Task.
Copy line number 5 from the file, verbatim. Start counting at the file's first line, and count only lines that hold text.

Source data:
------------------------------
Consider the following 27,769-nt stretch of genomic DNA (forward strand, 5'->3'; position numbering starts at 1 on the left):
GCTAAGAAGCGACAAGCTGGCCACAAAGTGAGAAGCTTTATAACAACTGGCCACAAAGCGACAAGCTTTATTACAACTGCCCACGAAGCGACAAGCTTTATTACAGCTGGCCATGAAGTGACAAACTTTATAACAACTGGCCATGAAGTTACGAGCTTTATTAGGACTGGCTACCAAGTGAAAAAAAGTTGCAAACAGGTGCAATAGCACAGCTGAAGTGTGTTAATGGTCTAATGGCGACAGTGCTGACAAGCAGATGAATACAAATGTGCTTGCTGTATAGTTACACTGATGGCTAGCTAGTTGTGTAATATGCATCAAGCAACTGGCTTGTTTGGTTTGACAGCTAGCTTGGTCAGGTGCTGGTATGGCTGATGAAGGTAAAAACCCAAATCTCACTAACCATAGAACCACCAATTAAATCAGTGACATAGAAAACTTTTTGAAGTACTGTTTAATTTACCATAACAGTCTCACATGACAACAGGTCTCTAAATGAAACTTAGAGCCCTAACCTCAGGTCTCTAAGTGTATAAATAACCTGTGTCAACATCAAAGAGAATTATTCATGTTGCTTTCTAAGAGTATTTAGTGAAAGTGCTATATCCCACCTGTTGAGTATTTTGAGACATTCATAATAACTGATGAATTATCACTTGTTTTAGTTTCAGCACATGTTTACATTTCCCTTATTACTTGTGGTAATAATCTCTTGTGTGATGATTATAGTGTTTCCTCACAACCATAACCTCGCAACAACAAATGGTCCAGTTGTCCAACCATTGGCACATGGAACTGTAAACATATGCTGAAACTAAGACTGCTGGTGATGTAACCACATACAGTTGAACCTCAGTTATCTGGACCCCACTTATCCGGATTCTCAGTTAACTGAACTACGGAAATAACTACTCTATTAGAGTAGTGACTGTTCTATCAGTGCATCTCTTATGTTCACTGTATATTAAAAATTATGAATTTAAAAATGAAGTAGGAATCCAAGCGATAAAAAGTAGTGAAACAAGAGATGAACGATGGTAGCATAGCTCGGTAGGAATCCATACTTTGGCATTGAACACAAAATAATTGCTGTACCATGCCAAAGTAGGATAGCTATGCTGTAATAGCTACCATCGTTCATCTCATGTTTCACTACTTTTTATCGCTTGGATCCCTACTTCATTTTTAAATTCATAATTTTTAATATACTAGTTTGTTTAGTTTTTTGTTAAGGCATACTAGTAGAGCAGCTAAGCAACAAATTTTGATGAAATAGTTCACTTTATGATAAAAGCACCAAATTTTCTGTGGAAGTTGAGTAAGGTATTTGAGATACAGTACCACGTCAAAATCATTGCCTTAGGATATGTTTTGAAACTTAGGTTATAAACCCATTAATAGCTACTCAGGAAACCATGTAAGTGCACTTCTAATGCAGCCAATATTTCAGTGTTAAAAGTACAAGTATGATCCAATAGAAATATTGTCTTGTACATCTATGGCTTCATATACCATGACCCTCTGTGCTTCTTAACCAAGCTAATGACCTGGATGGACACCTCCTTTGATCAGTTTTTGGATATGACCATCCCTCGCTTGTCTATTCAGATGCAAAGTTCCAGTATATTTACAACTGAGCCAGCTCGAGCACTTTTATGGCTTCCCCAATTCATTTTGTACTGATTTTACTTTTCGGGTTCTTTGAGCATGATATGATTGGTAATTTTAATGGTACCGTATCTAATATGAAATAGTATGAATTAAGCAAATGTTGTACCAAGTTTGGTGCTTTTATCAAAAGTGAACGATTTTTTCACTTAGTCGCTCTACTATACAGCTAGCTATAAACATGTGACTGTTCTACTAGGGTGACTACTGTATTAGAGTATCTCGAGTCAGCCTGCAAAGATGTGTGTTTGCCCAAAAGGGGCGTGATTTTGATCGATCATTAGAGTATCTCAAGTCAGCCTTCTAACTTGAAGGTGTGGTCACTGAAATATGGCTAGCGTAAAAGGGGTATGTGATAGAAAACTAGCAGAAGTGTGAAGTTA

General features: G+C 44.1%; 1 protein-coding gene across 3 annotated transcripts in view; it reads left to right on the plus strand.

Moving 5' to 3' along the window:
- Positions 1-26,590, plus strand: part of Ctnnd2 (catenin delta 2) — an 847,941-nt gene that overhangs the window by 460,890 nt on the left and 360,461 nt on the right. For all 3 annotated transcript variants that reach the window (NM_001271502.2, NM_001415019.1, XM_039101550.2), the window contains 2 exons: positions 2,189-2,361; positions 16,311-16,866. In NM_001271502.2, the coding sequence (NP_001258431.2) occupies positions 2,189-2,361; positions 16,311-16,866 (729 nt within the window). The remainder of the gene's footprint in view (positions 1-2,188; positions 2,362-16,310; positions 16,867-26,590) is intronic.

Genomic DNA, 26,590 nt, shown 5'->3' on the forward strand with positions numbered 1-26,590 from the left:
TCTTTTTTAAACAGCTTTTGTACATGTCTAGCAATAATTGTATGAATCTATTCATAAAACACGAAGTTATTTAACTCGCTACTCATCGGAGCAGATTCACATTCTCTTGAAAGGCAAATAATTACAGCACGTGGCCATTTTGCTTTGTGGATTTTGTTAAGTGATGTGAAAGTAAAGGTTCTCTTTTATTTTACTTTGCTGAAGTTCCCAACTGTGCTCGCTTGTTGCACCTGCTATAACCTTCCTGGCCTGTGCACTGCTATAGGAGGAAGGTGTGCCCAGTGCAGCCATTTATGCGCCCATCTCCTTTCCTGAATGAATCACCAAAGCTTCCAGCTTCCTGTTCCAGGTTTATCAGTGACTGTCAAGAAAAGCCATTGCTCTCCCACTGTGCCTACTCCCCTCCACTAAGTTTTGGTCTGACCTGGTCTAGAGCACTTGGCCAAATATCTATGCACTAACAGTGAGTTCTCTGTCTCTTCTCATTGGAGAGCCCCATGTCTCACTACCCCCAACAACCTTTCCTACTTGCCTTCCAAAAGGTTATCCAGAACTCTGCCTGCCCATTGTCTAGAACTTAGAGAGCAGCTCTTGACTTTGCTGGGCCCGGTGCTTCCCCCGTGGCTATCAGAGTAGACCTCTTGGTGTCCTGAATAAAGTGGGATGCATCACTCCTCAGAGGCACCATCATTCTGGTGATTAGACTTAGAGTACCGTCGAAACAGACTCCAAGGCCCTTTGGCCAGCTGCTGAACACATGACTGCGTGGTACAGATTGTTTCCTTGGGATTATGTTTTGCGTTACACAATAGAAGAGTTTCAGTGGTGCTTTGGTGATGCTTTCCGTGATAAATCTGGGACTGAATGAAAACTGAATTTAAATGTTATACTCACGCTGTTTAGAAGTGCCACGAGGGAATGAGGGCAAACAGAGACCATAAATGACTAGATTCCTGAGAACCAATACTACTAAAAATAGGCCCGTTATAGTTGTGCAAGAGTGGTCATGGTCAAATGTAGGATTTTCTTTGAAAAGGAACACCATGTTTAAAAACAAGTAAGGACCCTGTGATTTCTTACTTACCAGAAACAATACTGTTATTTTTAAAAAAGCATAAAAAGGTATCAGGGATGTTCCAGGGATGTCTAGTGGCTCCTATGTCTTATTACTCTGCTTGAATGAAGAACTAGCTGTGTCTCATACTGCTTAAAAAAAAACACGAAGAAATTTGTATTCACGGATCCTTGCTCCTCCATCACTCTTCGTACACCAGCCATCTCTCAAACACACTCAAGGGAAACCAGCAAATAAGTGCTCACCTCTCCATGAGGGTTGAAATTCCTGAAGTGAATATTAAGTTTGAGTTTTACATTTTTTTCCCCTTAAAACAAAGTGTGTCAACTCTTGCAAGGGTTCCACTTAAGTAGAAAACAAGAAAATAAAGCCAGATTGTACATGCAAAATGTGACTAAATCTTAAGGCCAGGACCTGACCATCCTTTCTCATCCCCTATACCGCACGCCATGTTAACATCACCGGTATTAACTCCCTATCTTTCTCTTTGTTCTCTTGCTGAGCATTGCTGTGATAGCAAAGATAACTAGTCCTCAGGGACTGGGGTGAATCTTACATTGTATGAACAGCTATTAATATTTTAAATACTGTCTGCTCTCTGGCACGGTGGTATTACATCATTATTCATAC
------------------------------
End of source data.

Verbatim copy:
- Positions 1-26,590, plus strand: part of Ctnnd2 (catenin delta 2) — an 847,941-nt gene that overhangs the window by 460,890 nt on the left and 360,461 nt on the right. For all 3 annotated transcript variants that reach the window (NM_001271502.2, NM_001415019.1, XM_039101550.2), the window contains 2 exons: positions 2,189-2,361; positions 16,311-16,866. In NM_001271502.2, the coding sequence (NP_001258431.2) occupies positions 2,189-2,361; positions 16,311-16,866 (729 nt within the window). The remainder of the gene's footprint in view (positions 1-2,188; positions 2,362-16,310; positions 16,867-26,590) is intronic.